Mr Mitchell responded, saying: “My understanding is that you are in touch with the Bahamas emeasly (embassy) in Haiti and they are following up on the matter. I thought you were aware of this. I will copy them on this matter. I regret the confusion and delay.”

Not only was Mrs Adderley not aware of this, but - to this date - besides a January 15th, 2016, letter finally expressing their condolences and promising that MOFA will “look into this matter”, she has yet to receive answers.
Mrs Adderley told me that she - along with Hugh Gray Sr - sent more than $20,000 to Haiti to pay for legal fees and bribes requested of them. These funds were all sent via the MOFA.

I have been asked to withhold some of the information concerning this matter. However, one can hardly conclude that the MOFA has truly fulfilled its mandate in representing the interests of Bahamians locked up abroad.

I have read communications between Mrs Adderley and MOFA officials pleading and begging them to take a private doctor to her son and/or ensure that he attends hospital as she had received several phone calls, from friendly prison guards, that her son was not doing well. On one occasion, one of the officials on the ground in Haiti responded that because it was a long drive, he would not be going. Disgraceful!

The Bahamas’ MOFA could learn a lot from the US State Department, particularly relating to the treatment and assistance of its citizens who are incarcerated in foreign jurisdictions.

Where was the effort to ensure that these Bahamians were afforded due process under Haitian laws?

Why were their conditions not more closely monitored?

Why were they not in contact with prison officials to ensure that these men were treated according to internationally accepted standards of human rights?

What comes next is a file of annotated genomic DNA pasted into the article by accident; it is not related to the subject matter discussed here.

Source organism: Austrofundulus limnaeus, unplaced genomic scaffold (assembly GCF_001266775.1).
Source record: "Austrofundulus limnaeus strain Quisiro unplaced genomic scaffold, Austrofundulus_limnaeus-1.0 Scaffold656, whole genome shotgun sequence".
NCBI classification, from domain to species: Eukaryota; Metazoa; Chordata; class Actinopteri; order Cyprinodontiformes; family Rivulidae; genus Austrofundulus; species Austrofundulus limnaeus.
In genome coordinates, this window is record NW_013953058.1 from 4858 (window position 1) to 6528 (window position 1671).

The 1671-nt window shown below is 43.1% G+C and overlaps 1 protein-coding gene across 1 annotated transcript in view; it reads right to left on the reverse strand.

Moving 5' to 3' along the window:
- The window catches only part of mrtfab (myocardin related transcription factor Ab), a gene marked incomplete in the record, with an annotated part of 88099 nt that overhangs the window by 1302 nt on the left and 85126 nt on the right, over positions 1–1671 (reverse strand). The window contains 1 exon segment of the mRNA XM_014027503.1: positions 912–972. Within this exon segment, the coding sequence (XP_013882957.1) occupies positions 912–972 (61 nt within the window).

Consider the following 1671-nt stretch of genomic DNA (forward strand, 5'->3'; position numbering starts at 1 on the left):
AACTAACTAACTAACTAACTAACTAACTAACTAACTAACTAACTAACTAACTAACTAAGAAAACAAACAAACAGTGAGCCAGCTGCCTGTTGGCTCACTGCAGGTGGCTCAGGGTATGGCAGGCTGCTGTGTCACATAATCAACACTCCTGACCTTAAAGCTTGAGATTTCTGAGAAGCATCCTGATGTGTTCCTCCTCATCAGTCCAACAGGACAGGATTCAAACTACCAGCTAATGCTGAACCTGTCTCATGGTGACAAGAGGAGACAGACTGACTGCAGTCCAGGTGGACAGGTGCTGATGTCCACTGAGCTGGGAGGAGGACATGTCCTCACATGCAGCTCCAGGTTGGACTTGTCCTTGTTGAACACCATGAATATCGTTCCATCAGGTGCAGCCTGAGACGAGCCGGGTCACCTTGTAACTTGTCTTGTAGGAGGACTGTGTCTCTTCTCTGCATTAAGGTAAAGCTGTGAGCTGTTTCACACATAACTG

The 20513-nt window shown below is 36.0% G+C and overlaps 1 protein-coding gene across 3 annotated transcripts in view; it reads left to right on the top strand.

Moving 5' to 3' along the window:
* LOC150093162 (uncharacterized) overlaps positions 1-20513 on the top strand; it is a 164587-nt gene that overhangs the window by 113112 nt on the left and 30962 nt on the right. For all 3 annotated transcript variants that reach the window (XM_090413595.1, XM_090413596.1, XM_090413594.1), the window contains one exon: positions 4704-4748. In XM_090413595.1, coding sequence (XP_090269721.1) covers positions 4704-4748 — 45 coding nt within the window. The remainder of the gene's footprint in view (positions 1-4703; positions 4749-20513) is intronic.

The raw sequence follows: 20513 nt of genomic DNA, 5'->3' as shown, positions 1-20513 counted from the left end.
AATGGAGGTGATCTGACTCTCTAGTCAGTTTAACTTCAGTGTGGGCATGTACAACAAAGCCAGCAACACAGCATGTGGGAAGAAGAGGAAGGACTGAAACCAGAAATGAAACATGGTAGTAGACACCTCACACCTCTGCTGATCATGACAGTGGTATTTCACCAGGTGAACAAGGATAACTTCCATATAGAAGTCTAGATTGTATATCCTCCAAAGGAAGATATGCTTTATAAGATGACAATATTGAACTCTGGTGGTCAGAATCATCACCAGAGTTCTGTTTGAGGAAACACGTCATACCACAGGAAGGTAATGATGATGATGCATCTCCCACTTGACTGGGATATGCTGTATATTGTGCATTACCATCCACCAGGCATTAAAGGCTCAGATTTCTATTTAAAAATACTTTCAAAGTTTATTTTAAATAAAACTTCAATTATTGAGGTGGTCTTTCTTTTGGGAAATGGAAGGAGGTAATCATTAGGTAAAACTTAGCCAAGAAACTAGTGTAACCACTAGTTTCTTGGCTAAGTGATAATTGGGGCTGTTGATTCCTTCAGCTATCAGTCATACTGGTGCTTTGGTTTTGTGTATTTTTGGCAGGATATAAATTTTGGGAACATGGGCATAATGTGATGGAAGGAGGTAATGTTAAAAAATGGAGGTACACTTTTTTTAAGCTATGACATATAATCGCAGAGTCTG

#immigration #teambahamas #teamlongisland #haiti #thebahamas #bahamas #longisland #captain #pilot #foreignaffairs #policy #onebahamas #lovelongisland #longislandstrong #humanrights #plp #fnm #government #politics #mitchell

February 23, 2016


This is what you call awesomeness! Sailing through The Bahamas and stopping here on Long Island, to help rebuild, is the mission these guys are on, even the kids got in on some building action! Even their shirts express it...Awesome, Superman and Florida, what a team!

These guys hail from Stuart, Florida and we appreciate all the love you have shown us. Our friends here, are pictured repairing, Mr. Delbert Darville's home in Petty's. Mr. Darville is a senior citizen and his h...ouse suffered major damage due to Hurricane Joaquin, which ravished the island in October 2015. Mr. Delbert has been staying with family until this group of volunteers showed up to repair his home.

The clean up and rebuilding process is far from over for Long Island.
Since the aftermath of Hurricane Joaquin many are still without homes or their homes are in desperate need of repairs, including the single mothers and the elderly.